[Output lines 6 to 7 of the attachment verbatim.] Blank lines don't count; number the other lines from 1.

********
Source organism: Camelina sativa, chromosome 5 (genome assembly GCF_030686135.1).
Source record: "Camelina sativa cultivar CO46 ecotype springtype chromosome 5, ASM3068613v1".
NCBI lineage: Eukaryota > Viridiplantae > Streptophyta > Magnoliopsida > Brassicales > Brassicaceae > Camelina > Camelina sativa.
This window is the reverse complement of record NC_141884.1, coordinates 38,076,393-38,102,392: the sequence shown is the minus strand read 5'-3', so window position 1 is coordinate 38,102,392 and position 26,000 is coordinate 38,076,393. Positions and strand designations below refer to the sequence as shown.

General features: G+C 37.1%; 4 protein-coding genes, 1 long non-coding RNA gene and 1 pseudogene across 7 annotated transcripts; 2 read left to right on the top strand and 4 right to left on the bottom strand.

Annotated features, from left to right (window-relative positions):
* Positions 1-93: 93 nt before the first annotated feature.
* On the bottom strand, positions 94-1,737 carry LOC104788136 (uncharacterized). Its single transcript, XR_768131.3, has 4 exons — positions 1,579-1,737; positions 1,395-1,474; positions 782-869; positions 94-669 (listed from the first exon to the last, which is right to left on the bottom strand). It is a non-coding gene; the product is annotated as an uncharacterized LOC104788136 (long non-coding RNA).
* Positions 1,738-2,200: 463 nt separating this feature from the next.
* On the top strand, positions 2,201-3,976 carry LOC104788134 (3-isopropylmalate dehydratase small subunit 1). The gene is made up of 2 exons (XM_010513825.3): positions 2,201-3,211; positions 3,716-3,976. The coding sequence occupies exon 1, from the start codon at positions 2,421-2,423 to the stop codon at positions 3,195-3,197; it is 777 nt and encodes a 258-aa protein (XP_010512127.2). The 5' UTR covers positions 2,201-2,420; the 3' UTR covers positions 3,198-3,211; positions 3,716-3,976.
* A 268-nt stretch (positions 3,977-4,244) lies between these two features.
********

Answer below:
Annotated features, from left to right (window-relative positions):
* Positions 1-93: 93 nt before the first annotated feature.